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PPAR Research
Volume 2008, Article ID 720163, 7 pages
http://dx.doi.org/10.1155/2008/720163
Review Article

Prevention of Oxidative Stress-Induced Retinal Pigment Epithelial Cell Death by the PPAR Agonists, 15-Deoxy-Delta 12, 14-Prostaglandin

1Department of Neurobiology and Developmental Sciences, University of Arkansas for Medical Sciences, Little Rock, AR 72205, USA
2Department of Ophthalmology, University of Arkansas for Medical Sciences, Little Rock, AR 72205, USA
3The Department of Microbiology and Immunology, University of Arkansas for Medical Sciences, Little Rock, AR 72205, USA

Received 30 October 2007; Accepted 15 December 2007

Academic Editor: Suofu Qin

Copyright © 2008 Jason Y. Chang et al. This is an open access article distributed under the Creative Commons Attribution License, which permits unrestricted use, distribution, and reproduction in any medium, provided the original work is properly cited.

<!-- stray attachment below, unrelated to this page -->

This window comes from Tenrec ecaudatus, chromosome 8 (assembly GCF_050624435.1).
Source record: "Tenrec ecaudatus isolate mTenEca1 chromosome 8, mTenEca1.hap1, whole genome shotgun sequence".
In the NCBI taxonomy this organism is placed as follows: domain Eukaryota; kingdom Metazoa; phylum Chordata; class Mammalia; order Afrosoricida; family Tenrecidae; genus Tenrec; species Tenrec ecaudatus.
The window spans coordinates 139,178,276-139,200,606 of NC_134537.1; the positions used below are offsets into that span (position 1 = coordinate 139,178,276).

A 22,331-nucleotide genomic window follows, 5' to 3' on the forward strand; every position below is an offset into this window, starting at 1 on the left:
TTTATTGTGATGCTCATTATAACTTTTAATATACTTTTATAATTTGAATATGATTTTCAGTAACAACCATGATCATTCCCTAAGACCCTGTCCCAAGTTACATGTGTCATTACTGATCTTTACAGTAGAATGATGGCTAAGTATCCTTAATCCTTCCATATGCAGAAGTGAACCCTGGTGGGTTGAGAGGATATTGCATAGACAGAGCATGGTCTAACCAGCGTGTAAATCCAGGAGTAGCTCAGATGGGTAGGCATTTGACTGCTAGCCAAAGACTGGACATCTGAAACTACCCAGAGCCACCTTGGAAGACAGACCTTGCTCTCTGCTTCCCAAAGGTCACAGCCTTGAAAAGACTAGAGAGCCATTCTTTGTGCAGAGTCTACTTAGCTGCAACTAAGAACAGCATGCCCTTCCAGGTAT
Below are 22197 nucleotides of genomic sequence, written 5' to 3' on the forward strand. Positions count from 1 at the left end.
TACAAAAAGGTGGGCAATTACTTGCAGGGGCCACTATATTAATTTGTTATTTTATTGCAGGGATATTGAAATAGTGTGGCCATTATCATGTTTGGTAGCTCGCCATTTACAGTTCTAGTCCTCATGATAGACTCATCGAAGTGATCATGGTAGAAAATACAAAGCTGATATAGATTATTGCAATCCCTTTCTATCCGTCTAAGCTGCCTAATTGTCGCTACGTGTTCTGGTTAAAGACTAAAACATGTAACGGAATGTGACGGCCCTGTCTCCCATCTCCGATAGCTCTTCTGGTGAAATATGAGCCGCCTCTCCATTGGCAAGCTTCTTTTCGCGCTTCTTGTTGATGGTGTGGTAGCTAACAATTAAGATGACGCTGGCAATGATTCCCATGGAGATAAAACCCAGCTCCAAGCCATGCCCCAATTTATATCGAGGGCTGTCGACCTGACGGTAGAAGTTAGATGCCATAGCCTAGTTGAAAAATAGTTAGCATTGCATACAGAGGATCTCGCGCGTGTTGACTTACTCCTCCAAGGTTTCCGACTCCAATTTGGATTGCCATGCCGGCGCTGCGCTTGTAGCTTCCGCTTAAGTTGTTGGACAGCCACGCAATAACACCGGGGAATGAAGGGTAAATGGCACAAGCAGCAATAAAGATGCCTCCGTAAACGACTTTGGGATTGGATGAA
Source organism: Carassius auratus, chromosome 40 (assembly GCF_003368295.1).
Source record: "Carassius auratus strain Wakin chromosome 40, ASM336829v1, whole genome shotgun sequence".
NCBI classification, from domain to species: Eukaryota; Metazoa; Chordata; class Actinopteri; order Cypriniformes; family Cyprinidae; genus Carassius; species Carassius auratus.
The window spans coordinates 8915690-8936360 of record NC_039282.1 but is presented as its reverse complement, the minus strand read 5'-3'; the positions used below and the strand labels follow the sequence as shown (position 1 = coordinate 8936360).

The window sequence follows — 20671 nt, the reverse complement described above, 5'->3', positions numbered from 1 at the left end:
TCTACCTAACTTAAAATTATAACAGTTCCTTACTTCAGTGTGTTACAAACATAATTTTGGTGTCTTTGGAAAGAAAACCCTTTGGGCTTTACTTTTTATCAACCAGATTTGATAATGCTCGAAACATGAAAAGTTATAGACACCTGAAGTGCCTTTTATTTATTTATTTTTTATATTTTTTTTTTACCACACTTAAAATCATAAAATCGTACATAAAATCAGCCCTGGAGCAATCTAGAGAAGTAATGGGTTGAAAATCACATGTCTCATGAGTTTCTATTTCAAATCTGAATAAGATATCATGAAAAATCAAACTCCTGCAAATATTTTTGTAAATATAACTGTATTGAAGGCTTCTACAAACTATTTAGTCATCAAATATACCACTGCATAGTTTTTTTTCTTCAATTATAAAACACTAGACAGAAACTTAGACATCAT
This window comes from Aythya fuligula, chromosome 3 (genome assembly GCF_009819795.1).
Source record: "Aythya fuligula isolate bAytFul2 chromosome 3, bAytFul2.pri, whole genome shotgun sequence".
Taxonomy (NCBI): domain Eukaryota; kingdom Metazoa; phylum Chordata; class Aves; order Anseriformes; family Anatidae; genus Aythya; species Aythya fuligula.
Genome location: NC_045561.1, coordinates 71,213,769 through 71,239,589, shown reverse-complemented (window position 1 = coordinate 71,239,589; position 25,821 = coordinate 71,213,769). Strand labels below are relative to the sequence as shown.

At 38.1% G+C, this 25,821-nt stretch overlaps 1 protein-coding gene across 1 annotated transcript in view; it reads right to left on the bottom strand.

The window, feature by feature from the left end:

Abstract

Cellular oxidative stress plays an important role in retinal pigment epithelial (RPE) cell death during aging and the development of age-related macular degeneration. Early reports indicate that during phagocytosis of rod outer segments, there is an increase of RPE oxidative stress and an upregulation of PPAR mRNA in these cells. These studies suggest that activation of PPAR may modulate cellular oxidative stress. This paper presents a brief review of recent studies that investigate RPE oxidative stress under various experimental conditions. This is followed by a detailed review on those reports that examine the protective effect of the natural PPAR ligand, 15d-PG , against RPE oxidative stress. This agent can upregulate glutathione and prevent oxidant-induced intracellular reactive oxygen species accumulation, mitochondrial depolarization, and apoptosis. The cytoprotective effect of this agent, however, is not shared by other PPAR agonists. Nonetheless, this property of 15d-PG may be useful in future development of pharmacological tools against retinal diseases caused by oxidative stress.